5. Death • Galileo continued to receive visitors until 1642, when, after suffering fever and heart palpitations, he died on 8 January 1642, aged 77. The Grand Duke of Tuscany, Ferdinando II, wished to bury him in the main body of the Basilica of Santa Croce, next to the tombs of his father and other ancestors, and to erect a marble mausoleum in his honour. These plans were scrapped, however, after Pope Urban VIII and his nephew, Cardinal Francesco Barberini, protested, because Galileo was condemned by the Catholic Church for "vehement suspicion of heresy. He was instead buried in a small room next to the novices' chapel at the end of a corridor from the southern transept of the basilica to the sacristy. He was reburied in the main body of the basilica in 1737 after a monument had been erected there in his honour; during this move, three fingers and a tooth were removed from his remains. One of these fingers, the middle finger from Galileo's right hand, is currently on exhibition at the Museo Galileo in Florence, Italy.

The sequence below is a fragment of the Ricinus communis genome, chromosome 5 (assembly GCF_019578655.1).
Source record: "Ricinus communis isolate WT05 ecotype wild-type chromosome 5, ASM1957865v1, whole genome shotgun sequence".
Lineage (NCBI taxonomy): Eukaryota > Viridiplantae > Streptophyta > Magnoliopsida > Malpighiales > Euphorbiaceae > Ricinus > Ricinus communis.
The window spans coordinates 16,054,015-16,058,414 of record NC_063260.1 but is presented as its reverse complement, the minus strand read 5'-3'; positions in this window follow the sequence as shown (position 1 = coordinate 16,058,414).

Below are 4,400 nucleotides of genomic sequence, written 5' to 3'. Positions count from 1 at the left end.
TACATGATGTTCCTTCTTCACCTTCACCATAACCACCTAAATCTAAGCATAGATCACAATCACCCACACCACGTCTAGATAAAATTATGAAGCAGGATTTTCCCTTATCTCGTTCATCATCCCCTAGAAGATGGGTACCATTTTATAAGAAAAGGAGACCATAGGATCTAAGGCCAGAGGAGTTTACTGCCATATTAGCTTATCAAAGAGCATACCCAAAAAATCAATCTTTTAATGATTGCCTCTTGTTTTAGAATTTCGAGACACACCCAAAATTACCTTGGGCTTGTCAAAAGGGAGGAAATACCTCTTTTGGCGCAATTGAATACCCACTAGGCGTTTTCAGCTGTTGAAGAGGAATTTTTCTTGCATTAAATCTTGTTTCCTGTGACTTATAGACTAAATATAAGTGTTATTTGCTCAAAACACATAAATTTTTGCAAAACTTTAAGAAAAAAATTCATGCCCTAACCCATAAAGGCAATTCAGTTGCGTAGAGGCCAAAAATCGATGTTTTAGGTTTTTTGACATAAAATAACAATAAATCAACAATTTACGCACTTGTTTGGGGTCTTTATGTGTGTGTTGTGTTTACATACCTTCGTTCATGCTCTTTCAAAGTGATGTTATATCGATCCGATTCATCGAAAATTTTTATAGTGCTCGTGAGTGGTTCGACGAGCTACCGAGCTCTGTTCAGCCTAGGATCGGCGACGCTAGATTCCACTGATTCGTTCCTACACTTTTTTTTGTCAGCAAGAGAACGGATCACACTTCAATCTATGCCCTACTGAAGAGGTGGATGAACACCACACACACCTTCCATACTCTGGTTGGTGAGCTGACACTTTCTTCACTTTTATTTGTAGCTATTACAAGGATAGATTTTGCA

6. Study of physics • Galileo's theoretical and experimental work on the motions of bodies, along with the largely independent work of Kepler and René Descartes, was a precursor of the classical mechanics developed by Sir Isaac Newton. Galileo conducted several experiments with pendulums. It is popularly believed thanks to the biography by Vincenzo Viviani that these began by watching the swings of the bronze chandelier in the cathedral of Pisa, using his pulse as a timer. Later experiments are described in his Two New Sciences. Galileo claimed that a simple pendulum is isochronous, i.e. that its swings always take the same amount of time, independently of the amplitude. In fact, this is only approximately true, as was discovered by Christian Huygens. Galileo also found that the square of the period varies directly with the length of the pendulum. Galileo's son, Vincenzo, sketched a clock based on his father's theories in 1642. The clock was never built and, because of the large swings required by its verge escapement, would have been a poor timekeeper. Galileo is lesser known for, yet still credited with, being one of the first to understand sound frequency. By scraping a chisel at different speeds, he linked the pitch of the sound produced to the spacing of the chisel's skips, a measure of frequency. In 1638, Galileo described an experimental method to measure the speed of light by arranging that two observers, each having lanterns equipped with shutters, observe each other's lanterns at some distance. The first observer opens the shutter of his lamp, and, the second, upon seeing the light, immediately opens the shutter of his own lantern. The time between the first observer's opening his shutter and seeing the light from the second observer's lamp indicates the time it takes light to travel back and forth between the two observers. Galileo reported that when he tried this at a distance of less than a mile, he was unable to determine whether or not the light appeared instantaneously. Sometime between Galileo's death and 1667, the members of the Florentine Accademia del Cimento repeated the experiment over a distance of about a mile and obtained a similarly inconclusive result. Galileo put forward the basic principle of relativity, that the laws of physics are the same in any system that is moving at a constant speed in a straight line, regardless of its particular speed or direction. Hence, there is no absolute motion or absolute rest. This principle provided the basic framework for Newton's laws of motion and is central to Einstein's special theory of relativity.